With Harry Potter and the Prisoner of Azkaban, director Alfonso Cuaron has wrought a wondrous fantasy that's light on its feet and full of heart. This movie targets the funny bone and tingles the spine. Maybe the prosaic doggedness of the first two Harry Potter films (directed by Chris Columbus) was necessary to prime the books' fans for the bop, boogie and ballet of the third.
Must you know the entire saga before you can soar with this picture's flights of action poetry or dance to its zesty narrative rhythms? Not really - just the basics.
Harry (Daniel Radcliffe), the orphan son of wizards, still spends the summer with his grotesquely stuffy nonwizard aunt and uncle. They put him down at every turn despite his renown in the magic world for withstanding the dreaded Lord Voldemort (aka "You-Know-Who") ever since that paragon of evil killed Harry's parents.
In this third of a projected seven installments, the major menace is the renegade sorcerer Sirius Black (Gary Oldman), Voldemort's presumed successor, who escaped from Azkaban prison and tracks Harry all the way into Hogwarts School of Witchcraft and Wizardry. But Harry's more immediate threats are "dementors": Grim Reaper-like creatures from Azkaban who are supposed to protect Hogwarts students from Black but instead threaten to suck the soul right out of Harry.
Harry's blue-eyed soul in all its comical, touching glory is what this Potter adventure is about.
From the opening scenes of Harry in the purgatory of Aunt Petunia and Uncle Vernon's house, director Cuaron and his screenwriter, Steve Kloves, place you behind this growing boy's spectacles with an ease that is ticklish and mind-opening. The perfect slapstick timing, the droll performances from Richard E. Griffiths and Fiona Shaw (as Vernon and Petunia Dursley), Harry Melling (as their son Dudley) and Pam Ferris as another awful relative, Aunt Marge, and the offhand virtuosity of the special effects contribute to making this introductory sequence a coup. But the key to its success is Cuaron's intuitive genius for putting himself on an adolescent wavelength (as he did in the vastly different, sexually charged Y Tu Mama Tambien).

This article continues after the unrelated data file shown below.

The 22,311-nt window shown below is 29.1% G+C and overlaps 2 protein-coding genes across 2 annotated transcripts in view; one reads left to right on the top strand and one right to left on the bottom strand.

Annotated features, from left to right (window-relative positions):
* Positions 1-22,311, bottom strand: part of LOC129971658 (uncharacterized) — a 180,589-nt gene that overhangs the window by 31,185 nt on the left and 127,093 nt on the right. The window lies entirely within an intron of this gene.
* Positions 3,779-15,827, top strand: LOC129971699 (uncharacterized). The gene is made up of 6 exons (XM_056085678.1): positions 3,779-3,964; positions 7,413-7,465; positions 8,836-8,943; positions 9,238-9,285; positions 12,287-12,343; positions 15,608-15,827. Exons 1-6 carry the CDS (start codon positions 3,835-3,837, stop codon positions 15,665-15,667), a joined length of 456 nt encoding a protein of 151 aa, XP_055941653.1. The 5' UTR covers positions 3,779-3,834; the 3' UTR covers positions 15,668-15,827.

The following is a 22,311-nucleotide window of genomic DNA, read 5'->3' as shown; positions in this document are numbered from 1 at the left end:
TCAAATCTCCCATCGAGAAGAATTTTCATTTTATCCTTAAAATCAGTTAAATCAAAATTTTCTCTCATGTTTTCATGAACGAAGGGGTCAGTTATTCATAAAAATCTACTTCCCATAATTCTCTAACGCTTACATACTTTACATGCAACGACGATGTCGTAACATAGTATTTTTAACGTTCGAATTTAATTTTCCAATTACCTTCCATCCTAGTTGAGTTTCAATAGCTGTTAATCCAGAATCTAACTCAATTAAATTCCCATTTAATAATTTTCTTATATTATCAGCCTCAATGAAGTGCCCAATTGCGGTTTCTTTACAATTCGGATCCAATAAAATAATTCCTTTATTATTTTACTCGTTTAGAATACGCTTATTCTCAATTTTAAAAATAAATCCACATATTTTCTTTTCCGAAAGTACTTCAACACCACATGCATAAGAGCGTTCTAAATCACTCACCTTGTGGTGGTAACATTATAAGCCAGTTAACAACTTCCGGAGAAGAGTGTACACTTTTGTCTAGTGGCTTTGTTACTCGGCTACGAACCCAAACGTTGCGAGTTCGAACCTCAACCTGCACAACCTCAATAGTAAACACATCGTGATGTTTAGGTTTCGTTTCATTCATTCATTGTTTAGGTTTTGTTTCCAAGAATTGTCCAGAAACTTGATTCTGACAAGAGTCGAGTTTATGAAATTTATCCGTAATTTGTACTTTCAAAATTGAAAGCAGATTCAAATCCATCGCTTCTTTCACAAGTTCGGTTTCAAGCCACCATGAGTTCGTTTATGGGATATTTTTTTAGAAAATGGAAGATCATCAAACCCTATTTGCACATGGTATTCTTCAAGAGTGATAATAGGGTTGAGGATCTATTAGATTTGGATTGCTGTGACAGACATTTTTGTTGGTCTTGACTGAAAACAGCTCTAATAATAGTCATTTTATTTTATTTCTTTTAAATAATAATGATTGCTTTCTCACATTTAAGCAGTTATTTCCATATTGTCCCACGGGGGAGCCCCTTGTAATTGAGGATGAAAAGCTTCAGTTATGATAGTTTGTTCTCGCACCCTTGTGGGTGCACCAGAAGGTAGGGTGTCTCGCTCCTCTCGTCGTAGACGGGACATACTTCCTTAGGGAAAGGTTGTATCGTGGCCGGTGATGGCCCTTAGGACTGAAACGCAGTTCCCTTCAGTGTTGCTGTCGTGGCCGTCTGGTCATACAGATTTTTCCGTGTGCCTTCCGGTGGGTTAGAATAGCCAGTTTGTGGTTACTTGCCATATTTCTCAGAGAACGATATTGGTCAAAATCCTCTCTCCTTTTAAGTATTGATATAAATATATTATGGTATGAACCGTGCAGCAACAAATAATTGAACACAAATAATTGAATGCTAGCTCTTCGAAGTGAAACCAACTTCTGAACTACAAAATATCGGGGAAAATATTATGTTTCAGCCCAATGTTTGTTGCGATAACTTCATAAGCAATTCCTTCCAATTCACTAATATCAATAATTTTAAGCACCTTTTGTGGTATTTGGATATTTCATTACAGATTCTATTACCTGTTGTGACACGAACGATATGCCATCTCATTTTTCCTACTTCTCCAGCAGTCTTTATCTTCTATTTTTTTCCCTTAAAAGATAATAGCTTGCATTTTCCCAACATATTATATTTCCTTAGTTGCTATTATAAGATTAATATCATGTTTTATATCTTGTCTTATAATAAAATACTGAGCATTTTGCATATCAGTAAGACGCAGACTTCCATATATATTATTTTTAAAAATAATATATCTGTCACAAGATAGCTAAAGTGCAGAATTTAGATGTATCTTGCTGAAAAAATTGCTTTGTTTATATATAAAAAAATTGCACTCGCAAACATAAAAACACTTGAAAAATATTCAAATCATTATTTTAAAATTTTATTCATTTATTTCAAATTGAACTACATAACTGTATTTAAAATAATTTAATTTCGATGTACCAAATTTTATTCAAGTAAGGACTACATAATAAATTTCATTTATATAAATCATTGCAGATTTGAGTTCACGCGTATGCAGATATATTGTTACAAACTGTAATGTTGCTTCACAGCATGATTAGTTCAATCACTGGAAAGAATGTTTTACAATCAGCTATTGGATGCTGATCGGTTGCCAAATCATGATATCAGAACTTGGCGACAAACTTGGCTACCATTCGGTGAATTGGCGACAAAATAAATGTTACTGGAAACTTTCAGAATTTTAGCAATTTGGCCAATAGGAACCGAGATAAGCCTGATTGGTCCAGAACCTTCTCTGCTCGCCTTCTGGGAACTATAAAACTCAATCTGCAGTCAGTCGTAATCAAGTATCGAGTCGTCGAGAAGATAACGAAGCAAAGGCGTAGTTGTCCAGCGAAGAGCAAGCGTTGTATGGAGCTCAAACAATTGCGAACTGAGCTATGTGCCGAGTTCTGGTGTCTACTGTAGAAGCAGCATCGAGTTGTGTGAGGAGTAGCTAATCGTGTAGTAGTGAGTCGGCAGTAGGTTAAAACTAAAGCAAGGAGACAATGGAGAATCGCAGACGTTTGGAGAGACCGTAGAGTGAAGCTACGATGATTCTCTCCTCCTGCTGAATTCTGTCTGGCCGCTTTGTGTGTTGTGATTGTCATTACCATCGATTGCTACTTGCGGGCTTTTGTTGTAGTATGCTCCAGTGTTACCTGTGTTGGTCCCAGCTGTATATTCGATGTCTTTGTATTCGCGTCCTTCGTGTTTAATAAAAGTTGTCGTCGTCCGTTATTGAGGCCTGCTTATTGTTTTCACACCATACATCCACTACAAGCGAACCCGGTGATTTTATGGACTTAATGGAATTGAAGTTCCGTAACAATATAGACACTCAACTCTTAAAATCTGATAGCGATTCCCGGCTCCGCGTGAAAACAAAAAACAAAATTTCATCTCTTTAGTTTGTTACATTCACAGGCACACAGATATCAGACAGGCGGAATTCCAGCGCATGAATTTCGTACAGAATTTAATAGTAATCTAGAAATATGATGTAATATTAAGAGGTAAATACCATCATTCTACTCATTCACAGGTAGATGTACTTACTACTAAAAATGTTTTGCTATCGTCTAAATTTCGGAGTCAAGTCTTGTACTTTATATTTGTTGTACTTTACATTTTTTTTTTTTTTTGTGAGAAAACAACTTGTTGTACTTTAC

Harry has entered that awkward age, 13, when taught behavior and instinct battle beneath the skin, and righteous anger must explode. Harry's inability to control his wrath propels him out onto the street where a wolf-like dog menaces him before the Knight Bus comes and zooms him to the witch-and-wizard heart of London, Diagon Alley.
The appearance of that Knight Bus - a super-flexible vehicle, filled with beds instead of benches - may save Harry's hide. But it also plunges him into a world of confused identities and unfathomable dangers. Even Harry pretends to be someone else when he boards the bus. Of course, Harry isn't sure of who he is and what he's capable of when he travels under his real name.
In The Prisoner of Azkaban, Harry gets to know more about himself as he learns more about his parents. He acquires a firmer grip on the world when he sees that adults are as complex (or simple) as children and just as prone to dissembling and japery (or perilous rigidity). Harry must keep his wits about him while he and everyone around him appear to be transforming (or standing unnaturally still). Think of the movie as a black-comic version of Kipling's If done as a musical round for Harry and his best friends, Ron (Rupert Grint) and Hermione (Emma Watson).
Give Columbus credit for casting these young actors: They've grown into resourceful and magnetic performers. Radcliffe sounds unexpected depths of rage, remorse and euphoria, while Grint turns growing pains into comic grist and Watson displays the focused power of a heartbreaker-in-the-making.
The most important new character, seedy Professor Lupin, played with miraculous warmth by David Thewlis, loved Harry's empathic, generous mother Lily and troublemaking father James, and takes Harry under his own ragged wing. Lupin instructs his pupils on how to defuse the power of "boggarts": shape-shifters that assume the forms of their victims' worst fears. The young wizards learn that they can undercut the boggarts by re-imagining their private phobias in ridiculous shapes and then shouting the magic word "Riddikulus!" Lupin later teaches Harry that he can deflect the soul-draining kiss of the dementors if he hangs on to a vivid life-affirming memory and pronounces a white-magic incantation. Yet positive or creative thinking doesn't always alter a harsh fate. Harry's parents are pertinent examples, and so are Black and Lupin.